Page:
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Student absentee rates double in district schools in last three weeks

Timothy Schafer Local Journalism Initiative Reporter
By Timothy Schafer Local Journalism Initiative Reporter
January 26th, 2022

Student absences have nearly doubled in the school district since Christmas, mirroring absenteeism throughout workplaces across the West Kootenay.

School District No. 8 (Kootenay Lake) monitors attendance for its schools and the absences at this point have ranged between 24 to 30 per cent since the beginning of January, said SD8 superintendent of schools Trish Smillie, compared to this time last year when there were around 15 per cent of students absent.

“Our absences have been as a result of illness and other causes and may not be reflective of COVID-19,” she said. “The absence rates have fluctuated day by day.” 

At this point, no schools have closed, Smillie confirmed. 

“We have been fortunate to have dedicated teachers teaching on call and relief staff to support schools when there are absences,” she noted.

Smillie did not rule out the possibility of school closures when the rates of COVID-19 in the communities are high, but the district has been fortunate to have all of schools remain open at this point.

But some parents have kept their children home even if they are not sick, opting to avoid the potential for infection. Smillie said for parents who are concerned and have not sent their children to school since the Christmas break ended they are able to access some help to continue their children’s education at home.

“Parents are asked to contact their school principal to discuss options for continued learning,” she said. “Online resources may be available.”

School closures

Smillie said there are not new regulations in place that allow for closures, these have always existed, but with the unprecedented level of transmission in this pandemic, communities have been reminded about this.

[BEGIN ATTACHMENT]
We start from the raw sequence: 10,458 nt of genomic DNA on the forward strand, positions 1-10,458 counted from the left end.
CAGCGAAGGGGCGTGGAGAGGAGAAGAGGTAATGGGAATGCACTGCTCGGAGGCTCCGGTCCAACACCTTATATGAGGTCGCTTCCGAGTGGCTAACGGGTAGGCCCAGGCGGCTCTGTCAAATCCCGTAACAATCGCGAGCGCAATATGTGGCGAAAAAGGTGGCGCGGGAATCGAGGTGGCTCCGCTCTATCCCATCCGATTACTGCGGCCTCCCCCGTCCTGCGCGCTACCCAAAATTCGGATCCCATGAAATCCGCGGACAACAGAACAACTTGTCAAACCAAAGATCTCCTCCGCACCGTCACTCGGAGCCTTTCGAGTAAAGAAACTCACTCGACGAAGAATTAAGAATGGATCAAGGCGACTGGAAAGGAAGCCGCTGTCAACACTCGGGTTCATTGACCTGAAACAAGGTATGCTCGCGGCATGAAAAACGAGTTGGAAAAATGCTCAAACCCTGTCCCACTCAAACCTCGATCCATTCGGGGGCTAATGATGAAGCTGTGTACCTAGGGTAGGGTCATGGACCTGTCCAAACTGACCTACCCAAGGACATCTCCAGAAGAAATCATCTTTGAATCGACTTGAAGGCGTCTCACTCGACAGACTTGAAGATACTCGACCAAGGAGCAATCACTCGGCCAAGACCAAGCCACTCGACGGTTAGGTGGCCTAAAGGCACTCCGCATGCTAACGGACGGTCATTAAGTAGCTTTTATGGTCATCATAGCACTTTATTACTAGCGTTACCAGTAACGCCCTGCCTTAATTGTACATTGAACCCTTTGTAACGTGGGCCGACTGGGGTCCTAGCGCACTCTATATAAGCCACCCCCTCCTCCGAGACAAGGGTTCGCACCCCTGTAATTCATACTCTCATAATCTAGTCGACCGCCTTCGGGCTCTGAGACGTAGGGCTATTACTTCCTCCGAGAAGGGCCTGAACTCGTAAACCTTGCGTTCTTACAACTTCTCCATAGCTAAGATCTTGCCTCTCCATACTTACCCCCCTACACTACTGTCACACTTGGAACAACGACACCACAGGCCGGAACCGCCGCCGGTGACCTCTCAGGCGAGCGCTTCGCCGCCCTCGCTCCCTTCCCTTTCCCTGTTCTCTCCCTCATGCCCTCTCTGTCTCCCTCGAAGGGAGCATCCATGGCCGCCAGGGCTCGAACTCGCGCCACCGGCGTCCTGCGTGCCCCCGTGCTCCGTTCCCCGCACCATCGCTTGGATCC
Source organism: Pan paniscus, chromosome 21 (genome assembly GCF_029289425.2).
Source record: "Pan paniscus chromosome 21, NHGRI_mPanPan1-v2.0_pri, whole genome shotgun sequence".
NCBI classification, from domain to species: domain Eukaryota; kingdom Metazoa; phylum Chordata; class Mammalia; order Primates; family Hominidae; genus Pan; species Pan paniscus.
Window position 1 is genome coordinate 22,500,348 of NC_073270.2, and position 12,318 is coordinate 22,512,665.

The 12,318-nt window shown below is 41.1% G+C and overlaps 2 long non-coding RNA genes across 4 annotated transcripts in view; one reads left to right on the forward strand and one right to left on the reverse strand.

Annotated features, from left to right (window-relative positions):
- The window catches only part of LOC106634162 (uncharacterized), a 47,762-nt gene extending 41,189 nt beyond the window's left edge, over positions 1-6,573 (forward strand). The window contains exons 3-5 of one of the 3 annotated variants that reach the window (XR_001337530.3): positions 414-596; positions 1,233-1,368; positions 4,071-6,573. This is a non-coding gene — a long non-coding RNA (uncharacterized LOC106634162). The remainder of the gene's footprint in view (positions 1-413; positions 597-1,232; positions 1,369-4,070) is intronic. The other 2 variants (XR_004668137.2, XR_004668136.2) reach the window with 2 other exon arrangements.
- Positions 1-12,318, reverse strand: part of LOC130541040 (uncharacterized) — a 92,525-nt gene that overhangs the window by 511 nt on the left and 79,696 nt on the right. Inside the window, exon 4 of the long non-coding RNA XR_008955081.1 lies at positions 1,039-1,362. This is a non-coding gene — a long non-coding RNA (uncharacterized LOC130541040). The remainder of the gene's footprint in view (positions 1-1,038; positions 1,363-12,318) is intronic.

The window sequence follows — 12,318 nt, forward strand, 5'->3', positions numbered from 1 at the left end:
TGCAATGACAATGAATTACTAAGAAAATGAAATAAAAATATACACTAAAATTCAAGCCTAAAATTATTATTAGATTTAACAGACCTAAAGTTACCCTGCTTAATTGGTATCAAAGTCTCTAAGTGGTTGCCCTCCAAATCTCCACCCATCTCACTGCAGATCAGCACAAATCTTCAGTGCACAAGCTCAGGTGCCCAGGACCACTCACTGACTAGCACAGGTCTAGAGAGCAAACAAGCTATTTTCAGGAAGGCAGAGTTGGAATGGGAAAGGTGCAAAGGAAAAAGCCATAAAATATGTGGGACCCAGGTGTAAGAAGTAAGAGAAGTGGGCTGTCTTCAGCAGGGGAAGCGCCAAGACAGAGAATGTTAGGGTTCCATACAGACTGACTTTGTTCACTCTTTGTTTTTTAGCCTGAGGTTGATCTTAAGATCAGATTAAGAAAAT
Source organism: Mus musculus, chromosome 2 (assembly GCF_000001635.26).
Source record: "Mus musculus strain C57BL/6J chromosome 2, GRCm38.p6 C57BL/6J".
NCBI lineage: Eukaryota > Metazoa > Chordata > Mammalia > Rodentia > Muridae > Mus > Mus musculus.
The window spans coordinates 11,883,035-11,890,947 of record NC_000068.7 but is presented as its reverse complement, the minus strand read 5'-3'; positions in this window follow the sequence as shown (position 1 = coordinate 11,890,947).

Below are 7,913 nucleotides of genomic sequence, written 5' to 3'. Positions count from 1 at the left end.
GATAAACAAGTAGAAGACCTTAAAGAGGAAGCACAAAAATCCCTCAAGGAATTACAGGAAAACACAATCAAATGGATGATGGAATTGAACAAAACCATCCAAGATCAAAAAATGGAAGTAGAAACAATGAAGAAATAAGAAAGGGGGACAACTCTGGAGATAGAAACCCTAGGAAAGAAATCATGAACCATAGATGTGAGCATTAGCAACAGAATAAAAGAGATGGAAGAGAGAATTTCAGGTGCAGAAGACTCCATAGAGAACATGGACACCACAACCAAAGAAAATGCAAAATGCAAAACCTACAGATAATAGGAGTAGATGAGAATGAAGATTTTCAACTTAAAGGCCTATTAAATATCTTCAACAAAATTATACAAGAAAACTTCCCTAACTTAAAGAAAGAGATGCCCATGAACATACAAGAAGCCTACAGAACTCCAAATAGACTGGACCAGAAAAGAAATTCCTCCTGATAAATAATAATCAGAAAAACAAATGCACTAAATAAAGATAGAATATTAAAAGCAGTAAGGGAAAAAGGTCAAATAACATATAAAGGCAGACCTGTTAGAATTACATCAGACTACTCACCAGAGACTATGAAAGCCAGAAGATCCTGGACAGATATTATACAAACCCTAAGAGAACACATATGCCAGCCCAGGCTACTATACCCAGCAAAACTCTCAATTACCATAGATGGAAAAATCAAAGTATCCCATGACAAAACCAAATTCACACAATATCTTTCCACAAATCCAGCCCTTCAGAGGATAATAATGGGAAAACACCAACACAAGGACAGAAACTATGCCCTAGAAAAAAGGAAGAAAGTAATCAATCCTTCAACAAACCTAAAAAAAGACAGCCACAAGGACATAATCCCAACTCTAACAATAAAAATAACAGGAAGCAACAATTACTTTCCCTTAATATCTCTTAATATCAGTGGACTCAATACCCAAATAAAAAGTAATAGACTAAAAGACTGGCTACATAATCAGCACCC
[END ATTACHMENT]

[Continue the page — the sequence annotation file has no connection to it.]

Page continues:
According to School District No. 8 (Kootenay Lake), closures of schools are “made separately based on what is happening in the school. Most students affected by closures will transition to remote learning.”

The types of possible school closures include:

• health closure of a school determined by the local health authority due to the COVID-19 case count in, or related to, a school; and

• functional closure of a school determined by the school or school district due to a lack of staff to provide the required level of teaching, supervision, support, and/or custodial to ensure the health and safety of students. This would likely be due to a high absenteeism of all staff or certain employees required for a school to function and the inability to replace those absences.

The decision to close schools is under the authority of the Medical Health Officer or the Superintendent (School Act ss.90(2)).

• A transportation closure would be due to a lack of staff to provide the required level of transportation services for students — and the district not able to replace those missing — leading to a school closure.

Source: School District No. 8

Closure protocol

Here’s what parents can expect if a school closure happens:

• Day one: Students and families are informed of the upcoming closure and the school will remain open on the first day the closure is announced;

• Day two: This is a transition day, where only students of essential service workers, students with diverse learning needs, and Aboriginal education students as requested will attend school; and

• Day three and beyond: The closure will be scheduled for seven days thereafter. People on site will include school administrators, TTOCs, educational assistants as required, custodians, clerical staff, students of essential service workers, students with diverse learning needs, and Aboriginal education students as requested. All other staff and students will work remotely.

Smillie said the closures will be temporary and likely be between five to seven days. 

“This would not pre-empt the entire school year,” she said.

Source: School District No. 8

Categories: General

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